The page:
If we intend to get a project done, and we don't get it done: it's clutter.
(taken from Lesson 1 of Quick and Simple Clutter control)

A "To Do" list, then is a preemptive strike against clutter. Yes, as Brian Tracey would say, it is a clutter clearing device of its own: it clears the clutter from your mind of all those racing nagging thoughts about what you need to do. But it is more than that. Somewhere, in "Unclutter Your Life in One Week," Doland mentions sitting down on "Monday" morning and making a list of all the things you want to get done that week. It's one of those "doh" ideas--of course I should do that. Why haven't I done that before?

(To be fair to myself, I was in the habit of taking a day before our week began to plan our school week: what needs to be done each day and so on: but I've never applied that to my home life.)

Our "weekend" is Sunday and Monday, which makes "Monday" really Tuesday. So, without further ado, I present the Monday Morning "To Do" list (on Tuesday. Which makes perfect sense.) I plan to do my best to chip away at this list all week and present what I've managed to complete at the end, either of each day or on Saturday. I am looking after my 2 1/2 year old nephew Wednesday morning and from 8 to 5 (or so) Thursday through Sunday this week.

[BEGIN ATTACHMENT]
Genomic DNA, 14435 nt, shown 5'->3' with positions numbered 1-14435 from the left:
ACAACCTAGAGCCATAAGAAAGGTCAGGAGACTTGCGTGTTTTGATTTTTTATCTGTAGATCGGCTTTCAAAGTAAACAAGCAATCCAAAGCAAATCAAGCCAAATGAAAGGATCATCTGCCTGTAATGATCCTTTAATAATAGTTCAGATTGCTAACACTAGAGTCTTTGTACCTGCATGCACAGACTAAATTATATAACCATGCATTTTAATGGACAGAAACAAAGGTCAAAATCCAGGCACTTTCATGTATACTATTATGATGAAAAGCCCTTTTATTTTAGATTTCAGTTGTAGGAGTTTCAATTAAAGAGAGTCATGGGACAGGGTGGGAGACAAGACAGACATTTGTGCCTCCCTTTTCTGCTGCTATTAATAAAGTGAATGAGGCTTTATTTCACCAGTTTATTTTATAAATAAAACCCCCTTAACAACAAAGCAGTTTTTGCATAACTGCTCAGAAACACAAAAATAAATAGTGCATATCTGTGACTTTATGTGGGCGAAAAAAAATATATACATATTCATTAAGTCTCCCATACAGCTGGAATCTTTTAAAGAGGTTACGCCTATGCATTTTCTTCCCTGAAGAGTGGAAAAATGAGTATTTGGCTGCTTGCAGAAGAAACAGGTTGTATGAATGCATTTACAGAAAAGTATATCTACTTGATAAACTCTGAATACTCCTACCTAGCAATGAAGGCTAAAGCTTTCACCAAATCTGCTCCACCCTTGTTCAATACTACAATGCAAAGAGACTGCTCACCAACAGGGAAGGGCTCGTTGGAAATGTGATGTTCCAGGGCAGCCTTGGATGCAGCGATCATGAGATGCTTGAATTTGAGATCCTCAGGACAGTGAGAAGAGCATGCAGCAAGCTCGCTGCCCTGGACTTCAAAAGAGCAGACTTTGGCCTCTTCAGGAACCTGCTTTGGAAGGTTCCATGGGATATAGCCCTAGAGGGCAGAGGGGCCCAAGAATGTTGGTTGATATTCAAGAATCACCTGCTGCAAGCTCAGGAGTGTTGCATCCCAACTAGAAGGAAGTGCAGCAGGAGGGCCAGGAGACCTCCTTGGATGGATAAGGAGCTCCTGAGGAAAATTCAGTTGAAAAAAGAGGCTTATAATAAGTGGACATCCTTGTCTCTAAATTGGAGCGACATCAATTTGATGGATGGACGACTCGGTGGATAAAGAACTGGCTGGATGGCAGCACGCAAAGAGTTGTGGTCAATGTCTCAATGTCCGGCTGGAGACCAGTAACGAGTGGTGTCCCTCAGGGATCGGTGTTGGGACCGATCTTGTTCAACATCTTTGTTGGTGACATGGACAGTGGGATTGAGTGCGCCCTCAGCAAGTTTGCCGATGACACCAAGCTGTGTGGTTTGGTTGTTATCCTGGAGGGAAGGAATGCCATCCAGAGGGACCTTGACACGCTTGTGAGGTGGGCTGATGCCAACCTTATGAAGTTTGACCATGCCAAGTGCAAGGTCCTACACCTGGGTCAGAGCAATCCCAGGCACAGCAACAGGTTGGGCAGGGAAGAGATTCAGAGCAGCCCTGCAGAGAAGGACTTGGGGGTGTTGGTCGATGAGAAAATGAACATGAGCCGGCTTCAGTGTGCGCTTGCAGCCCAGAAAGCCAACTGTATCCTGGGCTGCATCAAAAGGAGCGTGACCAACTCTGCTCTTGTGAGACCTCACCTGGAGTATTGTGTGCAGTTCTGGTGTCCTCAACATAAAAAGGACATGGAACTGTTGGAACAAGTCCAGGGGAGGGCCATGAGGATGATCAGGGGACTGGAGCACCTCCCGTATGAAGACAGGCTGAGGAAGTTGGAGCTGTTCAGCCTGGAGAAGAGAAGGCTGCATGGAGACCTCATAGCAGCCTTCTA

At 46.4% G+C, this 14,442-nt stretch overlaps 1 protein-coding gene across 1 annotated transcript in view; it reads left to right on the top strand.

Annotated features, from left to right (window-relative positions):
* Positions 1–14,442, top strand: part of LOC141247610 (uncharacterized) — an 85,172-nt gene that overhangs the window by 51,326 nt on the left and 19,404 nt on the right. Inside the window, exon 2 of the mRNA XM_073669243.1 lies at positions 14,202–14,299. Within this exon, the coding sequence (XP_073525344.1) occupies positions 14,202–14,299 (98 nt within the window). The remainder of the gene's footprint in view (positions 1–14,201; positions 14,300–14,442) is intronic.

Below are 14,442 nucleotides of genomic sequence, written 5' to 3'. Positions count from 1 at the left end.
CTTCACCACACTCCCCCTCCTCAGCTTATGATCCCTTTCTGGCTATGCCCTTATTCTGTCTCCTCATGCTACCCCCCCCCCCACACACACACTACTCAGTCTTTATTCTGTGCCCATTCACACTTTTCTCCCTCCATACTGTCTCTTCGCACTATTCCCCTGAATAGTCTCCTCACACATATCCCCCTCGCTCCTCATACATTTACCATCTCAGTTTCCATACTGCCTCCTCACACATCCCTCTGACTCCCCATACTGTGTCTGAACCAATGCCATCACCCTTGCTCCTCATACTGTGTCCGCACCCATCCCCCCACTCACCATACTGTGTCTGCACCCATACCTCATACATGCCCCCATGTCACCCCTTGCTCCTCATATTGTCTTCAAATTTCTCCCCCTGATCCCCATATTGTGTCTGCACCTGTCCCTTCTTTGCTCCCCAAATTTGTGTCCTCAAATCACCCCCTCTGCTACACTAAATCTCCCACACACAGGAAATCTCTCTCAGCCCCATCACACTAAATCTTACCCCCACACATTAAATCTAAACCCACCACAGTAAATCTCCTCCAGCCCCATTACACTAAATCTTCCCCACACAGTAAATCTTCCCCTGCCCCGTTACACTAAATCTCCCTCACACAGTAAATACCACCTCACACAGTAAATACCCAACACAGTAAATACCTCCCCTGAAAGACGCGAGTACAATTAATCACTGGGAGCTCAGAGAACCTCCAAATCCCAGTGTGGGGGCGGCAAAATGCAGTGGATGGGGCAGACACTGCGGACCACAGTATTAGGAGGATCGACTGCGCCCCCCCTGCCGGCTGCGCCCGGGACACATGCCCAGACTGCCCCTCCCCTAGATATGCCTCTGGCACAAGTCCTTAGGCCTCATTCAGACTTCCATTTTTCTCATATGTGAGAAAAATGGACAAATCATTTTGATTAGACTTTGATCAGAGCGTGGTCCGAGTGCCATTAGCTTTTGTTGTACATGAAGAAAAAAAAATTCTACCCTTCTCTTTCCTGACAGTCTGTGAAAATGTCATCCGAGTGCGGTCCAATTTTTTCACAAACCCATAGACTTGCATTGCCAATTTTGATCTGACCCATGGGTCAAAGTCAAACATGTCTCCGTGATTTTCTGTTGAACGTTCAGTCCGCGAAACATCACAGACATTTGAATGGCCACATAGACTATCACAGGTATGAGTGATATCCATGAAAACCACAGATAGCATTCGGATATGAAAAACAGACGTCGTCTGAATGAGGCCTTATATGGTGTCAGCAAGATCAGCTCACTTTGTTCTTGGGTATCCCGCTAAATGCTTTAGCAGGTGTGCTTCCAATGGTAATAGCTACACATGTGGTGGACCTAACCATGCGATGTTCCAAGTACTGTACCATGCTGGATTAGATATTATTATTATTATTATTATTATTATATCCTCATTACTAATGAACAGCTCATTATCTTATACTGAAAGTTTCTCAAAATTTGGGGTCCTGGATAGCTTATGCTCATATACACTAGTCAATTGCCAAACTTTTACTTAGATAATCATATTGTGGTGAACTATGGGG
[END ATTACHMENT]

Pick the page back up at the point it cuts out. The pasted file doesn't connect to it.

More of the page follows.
Take picture and list for sale: (Bargain finder, Craig's list)
  • Tae Kwon Do sparring gear
  • Dog crate
  • Dog house

  • two large speakers with speaker wire

  • Kids' dental appointments
  • Chris and I for bloodwork
  • kids' for swim lessons in August at pool
  • sign up son for animation lessons at City Arts Centre
  • kids' and Chris's eye appointments
  • daughter for music lessons

  • Rubbermaid kitchen drawer. Match lids to bottoms. E-mail Rubbermaid and see if they'll send replacement lids
  • Kitchen drawer full of bags and tubes of wraps
  • Spend 15 minutes of book sorting
  • list everything to go to eco-centre. Start collecting items.
  • remove rocking chair from kitchen
  • supervise 15 minutes of decluttering in kids' rooms
  • Start planning next academic year
  • have kids re-start their math today
  • write out goals
  • plan this week

Canadian History:
  • pick a topic
  • begin research
  • pick up drycleaning!
  • shop for produce on menus
  • see list


oh what the heck, the Errand List:

Home Improvement Store:
  • rubber feet for step ladder
  • 8 hooks for hallway
  • screen kit for upstairs bathroom window
  • small extension cord for microwave
  • 6 small buttons for shirt
  • soap dispensers for hand soap and dish soap for kitchen counter
And there we have it.

Thursday, July 15, 2010

UYL: The Evening Edition